- Grants of up to $50,000 each will be awarded through this program.
- A total of up to 20 grants will be awarded. (Of the 20 grants awarded in this funding round, up to two grants will be designated for New Connections–Policies for Action awards.)
- Grants will be 12 months in duration.
- Grants require secondary data analysis/systematic review.
Register at https://my.rwjf.org/ to receive updates on future New Connections Call for Proposals.
New Connections is a career development award. All funded scholars must include attendance to at least one New Connections sponsored meeting in their budgets. These required meetings include our Annual Symposia, Research and Coaching Clinic, and other meetings at the Robert Wood Johnson Foundation. Funded scholars may also include in their budgets travel expenses to present and/or disseminate their research at up to two key national meetings. All grant awards are released to an eligible host institution, which acts as the fiscal agent. The Project Director and her or his host institution must submit regular reports to be in compliance with the award’s requirements. The scholar’s host institution must support the Junior Investigator’s attendance at annual required meetings/events. Junior Investigator’s must commit to a minimum of 25 percent of their time over the entire grant period (including any summer months).
Funded scholars are part of the larger New Connections Network, which also includes scholars that have not received research funding. The Network includes over 900 scholars, who receive various career development and professional supports from the New Connections program. These professional supports include workshops, trainings, networking opportunities, leadership development, writing, and methodological consultation, access to webinars, and other regional forums and meetings. Since its founding, RWJF New Connections has invested more than $9M into the research of a diverse group of 155 early and mid-career researchers and evaluators in fields such as public health, social work, psychology, education, medicine, and urban planning.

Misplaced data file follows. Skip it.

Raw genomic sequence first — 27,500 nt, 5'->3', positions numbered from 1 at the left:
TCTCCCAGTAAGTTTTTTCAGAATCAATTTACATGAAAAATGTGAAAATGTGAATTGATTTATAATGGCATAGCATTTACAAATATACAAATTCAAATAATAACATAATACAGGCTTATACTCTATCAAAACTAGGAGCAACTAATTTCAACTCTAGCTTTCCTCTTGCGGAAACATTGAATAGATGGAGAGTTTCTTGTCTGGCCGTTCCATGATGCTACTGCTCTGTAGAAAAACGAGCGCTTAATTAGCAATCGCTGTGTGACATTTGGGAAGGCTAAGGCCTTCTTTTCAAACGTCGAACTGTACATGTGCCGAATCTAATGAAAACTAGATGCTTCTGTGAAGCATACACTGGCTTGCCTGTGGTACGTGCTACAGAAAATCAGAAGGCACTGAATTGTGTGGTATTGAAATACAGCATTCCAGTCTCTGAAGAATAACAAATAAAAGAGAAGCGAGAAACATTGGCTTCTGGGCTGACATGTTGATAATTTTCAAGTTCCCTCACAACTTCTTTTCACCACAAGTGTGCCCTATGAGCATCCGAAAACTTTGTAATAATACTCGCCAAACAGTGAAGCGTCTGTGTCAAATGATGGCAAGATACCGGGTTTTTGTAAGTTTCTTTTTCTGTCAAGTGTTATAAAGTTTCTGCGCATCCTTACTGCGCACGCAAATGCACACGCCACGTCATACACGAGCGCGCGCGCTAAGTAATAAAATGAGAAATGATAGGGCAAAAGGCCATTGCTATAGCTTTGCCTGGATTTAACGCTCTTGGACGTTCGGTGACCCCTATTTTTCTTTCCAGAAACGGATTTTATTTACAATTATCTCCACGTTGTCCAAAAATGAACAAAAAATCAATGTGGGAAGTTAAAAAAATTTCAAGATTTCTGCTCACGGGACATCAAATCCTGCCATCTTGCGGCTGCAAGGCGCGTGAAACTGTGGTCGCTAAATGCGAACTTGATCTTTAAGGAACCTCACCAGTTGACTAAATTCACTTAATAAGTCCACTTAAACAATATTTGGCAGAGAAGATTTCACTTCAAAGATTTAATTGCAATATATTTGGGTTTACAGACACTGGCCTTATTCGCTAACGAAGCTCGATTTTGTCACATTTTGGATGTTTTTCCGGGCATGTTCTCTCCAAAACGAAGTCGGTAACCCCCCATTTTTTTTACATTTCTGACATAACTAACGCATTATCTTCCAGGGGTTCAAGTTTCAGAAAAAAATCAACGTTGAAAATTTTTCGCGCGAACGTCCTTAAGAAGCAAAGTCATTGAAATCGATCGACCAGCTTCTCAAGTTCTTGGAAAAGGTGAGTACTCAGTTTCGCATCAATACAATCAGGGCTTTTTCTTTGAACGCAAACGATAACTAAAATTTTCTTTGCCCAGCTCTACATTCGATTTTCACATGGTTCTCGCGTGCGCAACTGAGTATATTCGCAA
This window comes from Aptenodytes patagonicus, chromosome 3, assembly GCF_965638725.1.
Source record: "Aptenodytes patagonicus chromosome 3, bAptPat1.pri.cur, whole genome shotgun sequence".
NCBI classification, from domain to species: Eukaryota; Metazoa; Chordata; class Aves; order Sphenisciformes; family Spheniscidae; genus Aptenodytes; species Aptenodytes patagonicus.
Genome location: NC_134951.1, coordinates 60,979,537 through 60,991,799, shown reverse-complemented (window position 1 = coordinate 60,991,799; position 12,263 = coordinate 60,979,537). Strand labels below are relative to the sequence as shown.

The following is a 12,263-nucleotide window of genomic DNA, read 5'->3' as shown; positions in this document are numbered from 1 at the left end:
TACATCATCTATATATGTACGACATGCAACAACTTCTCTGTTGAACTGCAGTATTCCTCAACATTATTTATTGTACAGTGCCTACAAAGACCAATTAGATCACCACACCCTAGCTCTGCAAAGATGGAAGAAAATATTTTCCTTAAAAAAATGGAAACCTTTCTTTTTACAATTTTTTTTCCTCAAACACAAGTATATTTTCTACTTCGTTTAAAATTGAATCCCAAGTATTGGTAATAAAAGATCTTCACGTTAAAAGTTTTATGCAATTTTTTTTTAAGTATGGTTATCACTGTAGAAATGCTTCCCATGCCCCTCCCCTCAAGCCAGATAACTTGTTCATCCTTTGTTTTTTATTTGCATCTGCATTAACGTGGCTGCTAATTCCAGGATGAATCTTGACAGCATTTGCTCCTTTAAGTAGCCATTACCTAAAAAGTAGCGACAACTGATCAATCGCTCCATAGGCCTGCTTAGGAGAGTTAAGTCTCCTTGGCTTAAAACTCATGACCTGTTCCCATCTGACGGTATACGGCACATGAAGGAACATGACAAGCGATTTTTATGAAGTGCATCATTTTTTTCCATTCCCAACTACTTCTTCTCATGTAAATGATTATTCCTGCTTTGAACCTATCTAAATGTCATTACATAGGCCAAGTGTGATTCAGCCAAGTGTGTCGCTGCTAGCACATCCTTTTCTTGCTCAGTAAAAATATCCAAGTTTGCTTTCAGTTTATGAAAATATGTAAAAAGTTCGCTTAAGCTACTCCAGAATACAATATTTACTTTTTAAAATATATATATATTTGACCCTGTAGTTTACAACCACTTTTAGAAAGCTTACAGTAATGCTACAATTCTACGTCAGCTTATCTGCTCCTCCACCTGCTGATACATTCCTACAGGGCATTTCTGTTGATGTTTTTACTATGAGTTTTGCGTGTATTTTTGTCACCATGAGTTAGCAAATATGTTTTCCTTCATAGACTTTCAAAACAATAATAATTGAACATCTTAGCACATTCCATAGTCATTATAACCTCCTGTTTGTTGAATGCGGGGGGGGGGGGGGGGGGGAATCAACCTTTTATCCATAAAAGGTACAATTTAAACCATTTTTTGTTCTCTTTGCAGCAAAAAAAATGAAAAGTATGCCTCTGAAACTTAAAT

Healthy Eating Research
HER supports research on environmental and policy strategies with strong potential to promote healthy eating among children to prevent childhood obesity, especially among lower-income and racial and ethnic populations at highest risk for obesity. Technical assistance and direction for Healthy Eating Research are provided by the University of Minnesota School of Public Health, which serves as the national program office. To learn more about the Healthy Eating Research program, please visit the program website at:
Policies for Action
Founded in 2015, Policies for Action (P4A) funds research identifying policies, laws, and other system and community levers in the public and private sectors that can support RWJF’s vision to build a Culture of Health in America. Our goal is to generate actionable evidence about how, and how well, laws and policies work to promote population health, well-being, and equity—the data and information that can guide legislators and other policymakers in their efforts. P4A is administered through the national coordinating center at the Urban Institute, in collaboration with five research hubs across the country.